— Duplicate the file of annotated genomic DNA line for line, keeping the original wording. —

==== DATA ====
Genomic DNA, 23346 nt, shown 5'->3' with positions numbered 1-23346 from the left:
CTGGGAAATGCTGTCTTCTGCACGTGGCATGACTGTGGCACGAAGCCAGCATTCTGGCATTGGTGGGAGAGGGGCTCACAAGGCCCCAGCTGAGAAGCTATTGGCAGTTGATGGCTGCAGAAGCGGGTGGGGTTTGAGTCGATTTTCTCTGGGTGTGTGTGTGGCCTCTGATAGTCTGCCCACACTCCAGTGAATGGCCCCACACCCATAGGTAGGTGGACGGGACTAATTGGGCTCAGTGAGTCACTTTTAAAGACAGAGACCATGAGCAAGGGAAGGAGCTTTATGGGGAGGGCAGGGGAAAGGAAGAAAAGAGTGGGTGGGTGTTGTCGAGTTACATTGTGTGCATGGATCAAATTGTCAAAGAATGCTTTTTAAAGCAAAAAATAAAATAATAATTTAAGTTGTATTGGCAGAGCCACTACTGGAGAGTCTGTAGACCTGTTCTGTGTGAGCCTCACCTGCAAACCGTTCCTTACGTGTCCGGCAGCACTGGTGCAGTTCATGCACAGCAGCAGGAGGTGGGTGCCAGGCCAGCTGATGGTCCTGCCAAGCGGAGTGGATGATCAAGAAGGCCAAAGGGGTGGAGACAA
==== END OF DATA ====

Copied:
Genomic DNA, 23346 nt, shown 5'->3' with positions numbered 1-23346 from the left:
CTGGGAAATGCTGTCTTCTGCACGTGGCATGACTGTGGCACGAAGCCAGCATTCTGGCATTGGTGGGAGAGGGGCTCACAAGGCCCCAGCTGAGAAGCTATTGGCAGTTGATGGCTGCAGAAGCGGGTGGGGTTTGAGTCGATTTTCTCTGGGTGTGTGTGTGGCCTCTGATAGTCTGCCCACACTCCAGTGAATGGCCCCACACCCATAGGTAGGTGGACGGGACTAATTGGGCTCAGTGAGTCACTTTTAAAGACAGAGACCATGAGCAAGGGAAGGAGCTTTATGGGGAGGGCAGGGGAAAGGAAGAAAAGAGTGGGTGGGTGTTGTCGAGTTACATTGTGTGCATGGATCAAATTGTCAAAGAATGCTTTTTAAAGCAAAAAATAAAATAATAATTTAAGTTGTATTGGCAGAGCCACTACTGGAGAGTCTGTAGACCTGTTCTGTGTGAGCCTCACCTGCAAACCGTTCCTTACGTGTCCGGCAGCACTGGTGCAGTTCATGCACAGCAGCAGGAGGTGGGTGCCAGGCCAGCTGATGGTCCTGCCAAGCGGAGTGGATGATCAAGAAGGCCAAAGGGGTGGAGACAA